North Adams Historical Commission To Rededicate Tablet Memorializing Former Mayor
NORTH ADAMS, Mass. — The Historical Commission plans to reinstall the thought-to-be-lost tablet honoring former mayor Mayor William Kirk Greer.
"Monuments are unveiled with great fanfare, and then they just fade into the background. People walk past them every day, and they don't even notice them," Chairman Paul Marino told the commission Thursday, Sept. 28.
He said Greer was also in charge of the Hoosac Mills, located where the Eclipse Mill sits now. The mills were then owned by a firm in New Bedford, and Greer was the equivalent of the Chief Operating Officer.
Greer died in 1947 after managing the mills for 47 years.
"When he died in 1945, it was actually rather sudden. The entire company came together. By the entire company, I mean not only the owners in Boston but the labor force in North Adams," he said. "They erected a bronze tablet to his memory in the warping room of the mill, and that's the last that I'd heard of it."
Marino assumed that the tablet was lost when that portion of the mill was torn down.
"That plaque had been forgotten about," he said. "It had become invisible, and it went out with the other wreckage."
But last year Greer's great-grandson contacted Marino and said that the family was given this tablet when its original location was torn down
"So, they still have it, and they want to give it back to the city," he said.
Marino said he would like to reinstall the tablet sometime this year, most likely on city hall. He said he will meet with the mayor and figure out the best place to affix it. He said they plan to reinstall the tablet on Oct. 9.
Continuing with memorialization, Committee member Joanne Hurlbut said the city plans to honor Historical Commissioner Justyna Carlson. Carlson, a local historian and community advocate, died earlier this year.
Hurlbut said she is still working out the details with the city, but she hopes to have some sort of ceremony with a plaque dedication in March, Women's History Month.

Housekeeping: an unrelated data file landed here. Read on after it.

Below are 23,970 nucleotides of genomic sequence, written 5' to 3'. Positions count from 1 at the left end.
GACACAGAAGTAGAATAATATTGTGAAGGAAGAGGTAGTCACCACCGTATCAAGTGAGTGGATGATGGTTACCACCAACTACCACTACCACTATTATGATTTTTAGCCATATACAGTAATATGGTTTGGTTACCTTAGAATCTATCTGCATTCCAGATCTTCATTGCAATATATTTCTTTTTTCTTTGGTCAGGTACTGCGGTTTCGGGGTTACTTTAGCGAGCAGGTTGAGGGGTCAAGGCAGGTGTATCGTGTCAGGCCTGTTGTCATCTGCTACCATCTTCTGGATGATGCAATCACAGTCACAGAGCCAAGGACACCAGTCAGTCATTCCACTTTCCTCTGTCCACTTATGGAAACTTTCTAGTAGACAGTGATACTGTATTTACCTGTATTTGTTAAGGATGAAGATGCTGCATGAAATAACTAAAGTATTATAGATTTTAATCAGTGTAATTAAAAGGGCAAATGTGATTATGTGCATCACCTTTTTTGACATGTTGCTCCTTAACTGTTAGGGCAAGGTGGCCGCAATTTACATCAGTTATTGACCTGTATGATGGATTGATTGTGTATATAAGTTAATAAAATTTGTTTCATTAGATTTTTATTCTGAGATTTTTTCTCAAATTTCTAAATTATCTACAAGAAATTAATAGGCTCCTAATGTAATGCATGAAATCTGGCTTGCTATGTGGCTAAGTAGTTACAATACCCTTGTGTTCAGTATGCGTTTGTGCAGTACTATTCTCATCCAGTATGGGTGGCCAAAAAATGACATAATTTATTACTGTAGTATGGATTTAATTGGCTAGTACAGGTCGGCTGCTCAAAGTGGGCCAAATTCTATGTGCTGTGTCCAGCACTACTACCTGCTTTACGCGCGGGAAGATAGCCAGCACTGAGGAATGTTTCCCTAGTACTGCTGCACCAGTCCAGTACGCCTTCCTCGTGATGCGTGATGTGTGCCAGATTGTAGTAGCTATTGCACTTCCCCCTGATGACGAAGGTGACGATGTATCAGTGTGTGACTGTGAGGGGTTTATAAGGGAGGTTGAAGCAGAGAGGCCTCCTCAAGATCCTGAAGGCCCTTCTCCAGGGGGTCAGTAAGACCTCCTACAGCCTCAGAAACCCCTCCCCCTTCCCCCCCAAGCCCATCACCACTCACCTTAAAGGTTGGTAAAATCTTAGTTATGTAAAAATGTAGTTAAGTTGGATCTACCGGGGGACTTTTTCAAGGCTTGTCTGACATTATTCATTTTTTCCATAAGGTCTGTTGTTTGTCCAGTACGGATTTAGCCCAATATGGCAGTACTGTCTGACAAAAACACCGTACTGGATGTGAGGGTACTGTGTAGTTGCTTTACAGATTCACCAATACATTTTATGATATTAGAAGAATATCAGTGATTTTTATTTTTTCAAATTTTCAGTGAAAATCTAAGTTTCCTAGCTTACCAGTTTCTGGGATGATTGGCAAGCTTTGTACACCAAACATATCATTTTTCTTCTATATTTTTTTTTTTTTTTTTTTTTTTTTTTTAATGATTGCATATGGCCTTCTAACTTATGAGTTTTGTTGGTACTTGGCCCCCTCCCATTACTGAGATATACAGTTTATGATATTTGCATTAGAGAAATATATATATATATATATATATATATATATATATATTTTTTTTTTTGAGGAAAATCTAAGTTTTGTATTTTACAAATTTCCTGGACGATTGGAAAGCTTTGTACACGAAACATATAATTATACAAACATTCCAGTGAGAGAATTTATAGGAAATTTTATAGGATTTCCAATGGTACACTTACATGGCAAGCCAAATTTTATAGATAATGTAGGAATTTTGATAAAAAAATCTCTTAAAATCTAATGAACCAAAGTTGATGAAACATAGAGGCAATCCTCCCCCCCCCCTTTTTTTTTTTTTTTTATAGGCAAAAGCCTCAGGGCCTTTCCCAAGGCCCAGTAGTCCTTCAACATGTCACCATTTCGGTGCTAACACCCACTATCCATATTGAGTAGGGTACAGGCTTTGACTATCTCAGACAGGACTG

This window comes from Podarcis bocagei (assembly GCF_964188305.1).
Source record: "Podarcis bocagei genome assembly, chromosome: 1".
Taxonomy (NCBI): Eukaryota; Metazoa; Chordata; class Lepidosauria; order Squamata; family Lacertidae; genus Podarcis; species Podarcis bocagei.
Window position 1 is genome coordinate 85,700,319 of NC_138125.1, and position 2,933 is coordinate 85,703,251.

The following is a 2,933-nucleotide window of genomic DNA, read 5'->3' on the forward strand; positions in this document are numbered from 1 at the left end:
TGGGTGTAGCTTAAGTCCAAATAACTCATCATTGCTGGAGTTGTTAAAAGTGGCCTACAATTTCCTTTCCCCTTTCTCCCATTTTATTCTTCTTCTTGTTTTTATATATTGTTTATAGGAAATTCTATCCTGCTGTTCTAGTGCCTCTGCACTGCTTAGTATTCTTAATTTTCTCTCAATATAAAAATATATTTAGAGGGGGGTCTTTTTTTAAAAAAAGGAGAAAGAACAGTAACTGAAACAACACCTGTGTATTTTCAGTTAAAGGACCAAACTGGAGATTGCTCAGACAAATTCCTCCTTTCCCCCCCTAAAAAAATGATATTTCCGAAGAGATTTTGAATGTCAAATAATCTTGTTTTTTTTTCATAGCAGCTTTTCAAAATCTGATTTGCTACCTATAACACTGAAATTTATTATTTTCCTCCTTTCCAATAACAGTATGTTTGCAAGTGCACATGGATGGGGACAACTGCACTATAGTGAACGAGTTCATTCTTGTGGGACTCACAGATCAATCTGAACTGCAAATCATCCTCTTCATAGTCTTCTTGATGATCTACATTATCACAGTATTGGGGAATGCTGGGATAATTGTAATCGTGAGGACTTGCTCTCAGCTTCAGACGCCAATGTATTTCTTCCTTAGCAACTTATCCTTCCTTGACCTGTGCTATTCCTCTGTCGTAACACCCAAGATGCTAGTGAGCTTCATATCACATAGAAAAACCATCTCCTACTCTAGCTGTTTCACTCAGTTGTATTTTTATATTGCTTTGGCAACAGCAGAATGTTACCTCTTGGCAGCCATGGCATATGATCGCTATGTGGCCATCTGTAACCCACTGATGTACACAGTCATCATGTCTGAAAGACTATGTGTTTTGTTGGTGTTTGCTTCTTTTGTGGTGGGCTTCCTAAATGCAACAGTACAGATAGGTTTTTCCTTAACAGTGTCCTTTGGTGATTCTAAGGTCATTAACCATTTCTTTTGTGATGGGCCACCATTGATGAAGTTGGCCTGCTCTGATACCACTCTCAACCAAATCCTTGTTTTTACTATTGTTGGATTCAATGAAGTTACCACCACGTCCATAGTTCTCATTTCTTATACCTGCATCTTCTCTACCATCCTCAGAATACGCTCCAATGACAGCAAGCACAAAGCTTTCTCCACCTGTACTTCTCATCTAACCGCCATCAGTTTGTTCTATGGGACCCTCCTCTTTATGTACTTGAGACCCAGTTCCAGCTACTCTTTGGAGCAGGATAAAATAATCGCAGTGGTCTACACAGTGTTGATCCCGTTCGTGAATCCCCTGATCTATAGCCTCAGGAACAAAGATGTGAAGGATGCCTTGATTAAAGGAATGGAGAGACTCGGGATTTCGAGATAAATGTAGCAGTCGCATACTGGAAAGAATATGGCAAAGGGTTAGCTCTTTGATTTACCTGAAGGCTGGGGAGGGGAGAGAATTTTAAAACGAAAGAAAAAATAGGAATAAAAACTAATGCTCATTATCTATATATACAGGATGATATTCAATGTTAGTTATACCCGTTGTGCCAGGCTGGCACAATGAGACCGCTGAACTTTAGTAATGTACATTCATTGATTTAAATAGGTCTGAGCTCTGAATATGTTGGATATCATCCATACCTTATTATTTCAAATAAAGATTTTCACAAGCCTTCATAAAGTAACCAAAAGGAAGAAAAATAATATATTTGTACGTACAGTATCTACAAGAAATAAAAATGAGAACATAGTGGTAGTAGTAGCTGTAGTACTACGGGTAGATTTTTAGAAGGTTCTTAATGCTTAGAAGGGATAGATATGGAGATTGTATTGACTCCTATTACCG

"We still need a location, but everyone is pretty much thinking March. We will do something formal," she said. "If I hear anything else I will let you know."
The commission voted to skip out on applying for a Historical House Survey grant to update the city's log of historical homes, at least for the 2024 grant cycle.
With swiftly approaching deadlines and much groundwork to cover, the commission felt they would be more prepared in a year.
"I'm thinking we should forget 2024 and plan for applying in 2025 because that would give us time," Marino said. "To look over the houses, see which ones we want to update, see which ones we want to add, and touch base with the rest of the city offices to find out where we could get support."
Hurlbut said the commission would have to submit a pre-application by Nov. 15. but before that, they would need to have an idea of the houses they want to include as well as buy-in from the city as the grant is a 50/50 matching grant.
Hurlbut added that the city has applied for this grant before and she asked Marino to dig through some materials left by Carlson who spearheaded past applications. She also felt it would be beneficial to reach out to Mass Historic to see exactly what they would need to include in an application.
Marino said the city's listings very much need to be updated as many entries are wrong or include unnecessary information.
"Some of the things that need to be updated are descriptions because a lot of the people who volunteered for that had no idea what they were doing," he said. "They look at a second empire house and call it a mansard house because it has a mansard roof. Well, there's no such thing as a mansard house."
In other business, the commission approved the demolition of a barn located at 396 East Main Street.
Marino said the structure is in the process of collapsing; he said the structure is potentially dangerous.
"We are going to make some people very happy there," Marino said.
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